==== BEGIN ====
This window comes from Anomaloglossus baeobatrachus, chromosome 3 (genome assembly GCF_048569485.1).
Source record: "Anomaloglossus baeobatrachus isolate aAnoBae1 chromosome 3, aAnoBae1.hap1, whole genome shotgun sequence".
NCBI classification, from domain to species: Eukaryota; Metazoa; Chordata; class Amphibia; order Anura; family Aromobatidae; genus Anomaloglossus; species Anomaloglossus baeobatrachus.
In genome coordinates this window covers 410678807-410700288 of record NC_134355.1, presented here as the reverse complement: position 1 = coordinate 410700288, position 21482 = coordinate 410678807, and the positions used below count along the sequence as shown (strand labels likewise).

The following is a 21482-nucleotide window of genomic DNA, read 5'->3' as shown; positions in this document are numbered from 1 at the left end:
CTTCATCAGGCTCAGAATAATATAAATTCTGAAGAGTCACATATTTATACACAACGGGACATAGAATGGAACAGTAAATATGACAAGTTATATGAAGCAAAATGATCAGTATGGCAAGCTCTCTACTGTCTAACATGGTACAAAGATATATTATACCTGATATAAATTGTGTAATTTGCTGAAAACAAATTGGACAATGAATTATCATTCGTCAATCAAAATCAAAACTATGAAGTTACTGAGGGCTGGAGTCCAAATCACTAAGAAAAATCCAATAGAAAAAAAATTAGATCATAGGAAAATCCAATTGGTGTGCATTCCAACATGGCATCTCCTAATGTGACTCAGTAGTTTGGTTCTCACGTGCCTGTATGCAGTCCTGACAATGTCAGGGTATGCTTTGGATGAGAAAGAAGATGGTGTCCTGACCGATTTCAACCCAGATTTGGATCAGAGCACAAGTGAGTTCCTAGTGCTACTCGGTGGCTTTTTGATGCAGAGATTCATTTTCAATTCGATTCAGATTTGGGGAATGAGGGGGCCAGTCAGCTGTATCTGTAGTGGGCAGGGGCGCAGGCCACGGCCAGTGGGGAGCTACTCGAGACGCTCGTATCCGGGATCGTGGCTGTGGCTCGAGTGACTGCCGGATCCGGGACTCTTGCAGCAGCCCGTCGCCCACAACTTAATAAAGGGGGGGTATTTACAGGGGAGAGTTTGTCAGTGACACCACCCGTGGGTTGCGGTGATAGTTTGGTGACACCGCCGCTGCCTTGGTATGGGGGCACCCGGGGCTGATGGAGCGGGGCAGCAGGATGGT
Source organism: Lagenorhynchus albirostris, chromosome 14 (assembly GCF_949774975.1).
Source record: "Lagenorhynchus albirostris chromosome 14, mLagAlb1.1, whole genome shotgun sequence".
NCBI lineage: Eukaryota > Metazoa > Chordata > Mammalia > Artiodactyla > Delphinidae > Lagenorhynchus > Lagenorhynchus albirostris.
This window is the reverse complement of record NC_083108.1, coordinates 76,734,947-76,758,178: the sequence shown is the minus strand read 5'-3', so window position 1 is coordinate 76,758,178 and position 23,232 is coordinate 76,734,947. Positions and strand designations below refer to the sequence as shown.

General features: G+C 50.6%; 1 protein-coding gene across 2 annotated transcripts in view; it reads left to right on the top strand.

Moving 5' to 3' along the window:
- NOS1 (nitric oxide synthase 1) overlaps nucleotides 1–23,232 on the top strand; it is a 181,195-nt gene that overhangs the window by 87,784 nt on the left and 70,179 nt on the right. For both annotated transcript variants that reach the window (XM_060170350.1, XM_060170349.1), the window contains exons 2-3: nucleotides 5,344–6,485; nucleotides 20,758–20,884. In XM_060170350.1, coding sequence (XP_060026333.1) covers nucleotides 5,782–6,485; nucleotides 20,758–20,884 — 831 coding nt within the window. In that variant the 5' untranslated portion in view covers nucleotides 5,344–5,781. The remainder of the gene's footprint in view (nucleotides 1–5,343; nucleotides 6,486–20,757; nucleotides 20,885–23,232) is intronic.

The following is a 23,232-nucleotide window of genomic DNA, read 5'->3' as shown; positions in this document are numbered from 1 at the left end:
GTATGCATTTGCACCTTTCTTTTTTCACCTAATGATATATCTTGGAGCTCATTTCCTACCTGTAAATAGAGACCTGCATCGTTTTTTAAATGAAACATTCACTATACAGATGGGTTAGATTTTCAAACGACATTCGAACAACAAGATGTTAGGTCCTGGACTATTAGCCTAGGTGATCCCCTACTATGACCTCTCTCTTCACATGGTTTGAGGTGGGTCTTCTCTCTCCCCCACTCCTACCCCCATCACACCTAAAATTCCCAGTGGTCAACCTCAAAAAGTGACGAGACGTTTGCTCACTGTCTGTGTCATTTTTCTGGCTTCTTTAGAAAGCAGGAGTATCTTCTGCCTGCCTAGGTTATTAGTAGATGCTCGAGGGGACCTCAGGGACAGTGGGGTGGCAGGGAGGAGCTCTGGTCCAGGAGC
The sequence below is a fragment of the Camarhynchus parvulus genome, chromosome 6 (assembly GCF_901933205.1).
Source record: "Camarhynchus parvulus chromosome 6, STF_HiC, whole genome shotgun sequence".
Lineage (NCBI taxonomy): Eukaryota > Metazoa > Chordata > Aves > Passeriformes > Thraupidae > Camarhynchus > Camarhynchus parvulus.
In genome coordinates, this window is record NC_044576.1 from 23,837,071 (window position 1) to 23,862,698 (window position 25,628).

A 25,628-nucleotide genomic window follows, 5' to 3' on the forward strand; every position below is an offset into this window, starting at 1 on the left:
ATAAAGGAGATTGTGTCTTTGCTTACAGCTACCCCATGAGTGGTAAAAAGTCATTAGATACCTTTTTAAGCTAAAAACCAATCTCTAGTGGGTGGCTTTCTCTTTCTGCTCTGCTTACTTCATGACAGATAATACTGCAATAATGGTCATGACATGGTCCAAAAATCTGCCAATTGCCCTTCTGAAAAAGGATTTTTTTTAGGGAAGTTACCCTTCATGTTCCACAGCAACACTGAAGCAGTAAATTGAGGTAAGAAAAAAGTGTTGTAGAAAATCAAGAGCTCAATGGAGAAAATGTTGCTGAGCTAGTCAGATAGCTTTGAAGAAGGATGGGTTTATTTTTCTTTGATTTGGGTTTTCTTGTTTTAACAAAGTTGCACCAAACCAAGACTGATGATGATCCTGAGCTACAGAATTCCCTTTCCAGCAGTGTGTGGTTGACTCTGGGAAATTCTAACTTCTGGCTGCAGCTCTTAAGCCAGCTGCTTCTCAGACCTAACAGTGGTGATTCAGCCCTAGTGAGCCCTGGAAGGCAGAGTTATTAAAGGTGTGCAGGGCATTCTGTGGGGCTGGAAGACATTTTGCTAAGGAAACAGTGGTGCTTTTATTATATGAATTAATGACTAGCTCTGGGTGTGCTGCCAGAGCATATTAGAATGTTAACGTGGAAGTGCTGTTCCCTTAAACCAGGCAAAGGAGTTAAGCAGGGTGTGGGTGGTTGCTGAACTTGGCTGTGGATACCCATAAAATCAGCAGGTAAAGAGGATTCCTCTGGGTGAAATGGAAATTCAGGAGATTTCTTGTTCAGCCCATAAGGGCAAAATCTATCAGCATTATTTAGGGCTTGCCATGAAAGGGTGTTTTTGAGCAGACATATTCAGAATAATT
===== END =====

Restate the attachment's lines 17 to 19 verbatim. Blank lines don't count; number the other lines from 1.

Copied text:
Source record: "Camarhynchus parvulus chromosome 6, STF_HiC, whole genome shotgun sequence".
Lineage (NCBI taxonomy): Eukaryota > Metazoa > Chordata > Aves > Passeriformes > Thraupidae > Camarhynchus > Camarhynchus parvulus.
In genome coordinates, this window is record NC_044576.1 from 23,837,071 (window position 1) to 23,862,698 (window position 25,628).